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Is High Public Debt Always Harmful to Economic Growth? Reinhart and Rogoff and some complex nonlinearities

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  • Alexandru MINEA

    (Centre d'Etudes et de Recherches sur le Développement International)

  • Antoine PARENT

Abstract

In their already-famous 2010 article “Growth-in-a-Time-of-Debt” (AER-100(2)-pp.-573-78), Carmen Reinhart and Kenneth Rogoff show that average post-WW2 economic growth is dramatically declining in advanced economies, once the debt-to-GDP ratio is above a 90% threshold. We explore the relevance of this exogenous threshold using up-to-date econometric techniques, and reveal an endogenously-estimated threshold around a debt-to-GDP ratio of 115%, above which the negative debt-growth link changes sign. Consequently, additional evidence is needed before suggesting policy recommendations regarding growth effects of fiscal policy in such high debt regimes, which may be subject to complex nonlinearities.

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Bibliographic Info

Paper provided by CERDI in its series Working Papers with number 201218.

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Length: 23
Date of creation: 2012
Date of revision:
Handle: RePEc:cdi:wpaper:1355

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Keywords: public debt; economic growth; nonlinear effects; cliometrics;

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  1. Antoine Parent, 2012. "A critical note on "This time is different"," Cliometrica, Journal of Historical Economics and Econometric History, Association Française de Cliométrie (AFC), vol. 6(2), pages 211-219, May.
  2. Carmen M. Reinhart & Kenneth S. Rogoff, 2010. "Growth in a Time of Debt," American Economic Review, American Economic Association, vol. 100(2), pages 573-78, May.
  3. Andres Gonzalez & Timo Terasvirta & Dick van Dijk, 2005. "Panel Smooth Transition Regression Models," Research Paper Series 165, Quantitative Finance Research Centre, University of Technology, Sydney.
  4. Reinhart, Carmen M. & Rogoff, Kenneth S., 2010. "Growth in a Time of Debt," Scholarly Articles 11129154, Harvard University Department of Economics.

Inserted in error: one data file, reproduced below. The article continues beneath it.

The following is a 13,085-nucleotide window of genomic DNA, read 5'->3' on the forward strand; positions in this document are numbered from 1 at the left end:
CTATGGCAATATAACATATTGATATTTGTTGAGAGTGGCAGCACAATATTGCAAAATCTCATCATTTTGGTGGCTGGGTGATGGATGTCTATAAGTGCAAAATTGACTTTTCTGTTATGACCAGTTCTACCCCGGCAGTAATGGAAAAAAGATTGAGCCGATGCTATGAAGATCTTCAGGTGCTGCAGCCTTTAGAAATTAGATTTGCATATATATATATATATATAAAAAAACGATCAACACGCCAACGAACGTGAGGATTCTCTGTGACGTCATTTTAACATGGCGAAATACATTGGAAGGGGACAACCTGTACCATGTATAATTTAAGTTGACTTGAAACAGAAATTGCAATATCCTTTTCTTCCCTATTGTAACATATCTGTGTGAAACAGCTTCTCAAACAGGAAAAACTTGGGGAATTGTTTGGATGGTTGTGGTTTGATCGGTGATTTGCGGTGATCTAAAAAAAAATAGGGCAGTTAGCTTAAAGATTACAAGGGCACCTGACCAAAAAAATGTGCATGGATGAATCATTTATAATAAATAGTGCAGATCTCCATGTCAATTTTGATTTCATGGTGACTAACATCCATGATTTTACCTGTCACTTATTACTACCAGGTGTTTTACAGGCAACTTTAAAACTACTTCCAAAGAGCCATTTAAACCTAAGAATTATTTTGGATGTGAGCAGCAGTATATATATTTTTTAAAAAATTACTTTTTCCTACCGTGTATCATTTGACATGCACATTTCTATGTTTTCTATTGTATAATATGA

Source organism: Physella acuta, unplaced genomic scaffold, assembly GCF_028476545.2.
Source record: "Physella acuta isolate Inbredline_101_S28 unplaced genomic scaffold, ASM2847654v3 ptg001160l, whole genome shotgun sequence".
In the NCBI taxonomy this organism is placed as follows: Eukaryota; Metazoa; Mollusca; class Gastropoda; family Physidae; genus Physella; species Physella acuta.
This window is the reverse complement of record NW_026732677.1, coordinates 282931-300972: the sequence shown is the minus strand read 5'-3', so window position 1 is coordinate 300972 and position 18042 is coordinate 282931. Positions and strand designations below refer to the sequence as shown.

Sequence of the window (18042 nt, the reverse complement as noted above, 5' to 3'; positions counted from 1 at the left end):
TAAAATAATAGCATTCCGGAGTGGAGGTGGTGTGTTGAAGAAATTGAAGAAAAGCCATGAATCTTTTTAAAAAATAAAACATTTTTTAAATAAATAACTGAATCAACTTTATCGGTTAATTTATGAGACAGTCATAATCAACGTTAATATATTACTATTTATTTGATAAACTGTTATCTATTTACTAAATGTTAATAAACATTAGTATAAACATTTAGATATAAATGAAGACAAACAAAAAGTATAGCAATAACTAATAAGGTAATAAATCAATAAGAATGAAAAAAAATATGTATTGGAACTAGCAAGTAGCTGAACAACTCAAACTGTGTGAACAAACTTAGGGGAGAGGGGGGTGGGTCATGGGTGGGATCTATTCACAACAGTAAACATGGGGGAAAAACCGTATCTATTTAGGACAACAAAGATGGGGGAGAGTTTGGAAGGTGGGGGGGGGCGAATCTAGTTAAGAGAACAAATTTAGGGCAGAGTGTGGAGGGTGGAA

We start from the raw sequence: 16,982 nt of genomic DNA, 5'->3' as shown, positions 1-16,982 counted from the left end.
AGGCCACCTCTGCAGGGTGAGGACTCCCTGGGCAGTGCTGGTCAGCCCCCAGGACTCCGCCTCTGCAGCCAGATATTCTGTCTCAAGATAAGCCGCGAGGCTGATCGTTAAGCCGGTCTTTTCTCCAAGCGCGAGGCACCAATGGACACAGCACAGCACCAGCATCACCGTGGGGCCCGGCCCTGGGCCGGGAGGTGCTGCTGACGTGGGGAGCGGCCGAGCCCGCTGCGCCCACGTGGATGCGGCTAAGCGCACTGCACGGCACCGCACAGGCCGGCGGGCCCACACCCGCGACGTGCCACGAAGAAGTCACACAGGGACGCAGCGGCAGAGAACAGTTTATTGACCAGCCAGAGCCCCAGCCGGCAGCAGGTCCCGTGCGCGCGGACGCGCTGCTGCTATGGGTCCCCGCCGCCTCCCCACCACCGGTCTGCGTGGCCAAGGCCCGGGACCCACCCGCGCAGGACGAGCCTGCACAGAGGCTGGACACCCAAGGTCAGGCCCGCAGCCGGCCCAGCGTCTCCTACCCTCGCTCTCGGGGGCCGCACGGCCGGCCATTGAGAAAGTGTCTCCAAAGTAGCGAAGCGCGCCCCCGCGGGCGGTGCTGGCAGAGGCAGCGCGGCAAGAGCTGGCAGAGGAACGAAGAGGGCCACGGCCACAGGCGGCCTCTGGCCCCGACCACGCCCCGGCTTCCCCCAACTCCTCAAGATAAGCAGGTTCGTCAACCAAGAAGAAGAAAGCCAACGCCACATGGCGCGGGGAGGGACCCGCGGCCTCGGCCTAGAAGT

5. International Monetary Fund, 2010. "A Historical Public Debt Database," IMF Working Papers 10/245, International Monetary Fund.
  6. Carmen M. Reinhart & Kenneth S. Rogoff, 2009. "This Time Is Different: Eight Centuries of Financial Folly," Economics Books, Princeton University Press, edition 1, volume 1, number 8973.
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Cited by:
  1. Balazs Egert, 2013. "The 90% Public Debt Threshold: The Rise and Fall of a Stylised Fact," CESifo Working Paper Series 4242, CESifo Group Munich.
  2. Markus Eberhardt & Andrea Filippo Presbitero, 2013. "This Time They're Different: Heterogeneity;and Nonlinearity in the Relationship;between Debt and Growth," Mo.Fi.R. Working Papers 92, Money and Finance Research group (Mo.Fi.R.) - Univ. Politecnica Marche - Dept. Economic and Social Sciences.
  3. Ugo Panizza & Andrea Filippo Presbitero, 2013. "Public Debt and Economic Growth in Advanced Economies: A Survey," Mo.Fi.R. Working Papers 78, Money and Finance Research group (Mo.Fi.R.) - Univ. Politecnica Marche - Dept. Economic and Social Sciences.
  4. Jorda, Oscar & Schularick, Moritz & Taylor, Alan M., 2013. "Sovereigns versus banks: credit, crises, and consequences," Working Paper Series 2013-37, Federal Reserve Bank of San Francisco.
  5. Andros Kourtellos & Thanasis Stengos & Chih Ming Tan, 2012. "The Effect of Public Debt on Growth in Multiple Regimes," Working Papers 1210, University of Guelph, Department of Economics and Finance.
  6. Balazs Egert, 2013. "The 90% Public Debt Threshold: The Rise & Fall of a Stylised Fact," William Davidson Institute Working Papers Series wp1048, William Davidson Institute at the University of Michigan.
  7. Lof, Matthijs & Malinen, Tuomas, 2013. "Does sovereign debt weaken economic growth? A Panel VAR analysis," MPRA Paper 52039, University Library of Munich, Germany.

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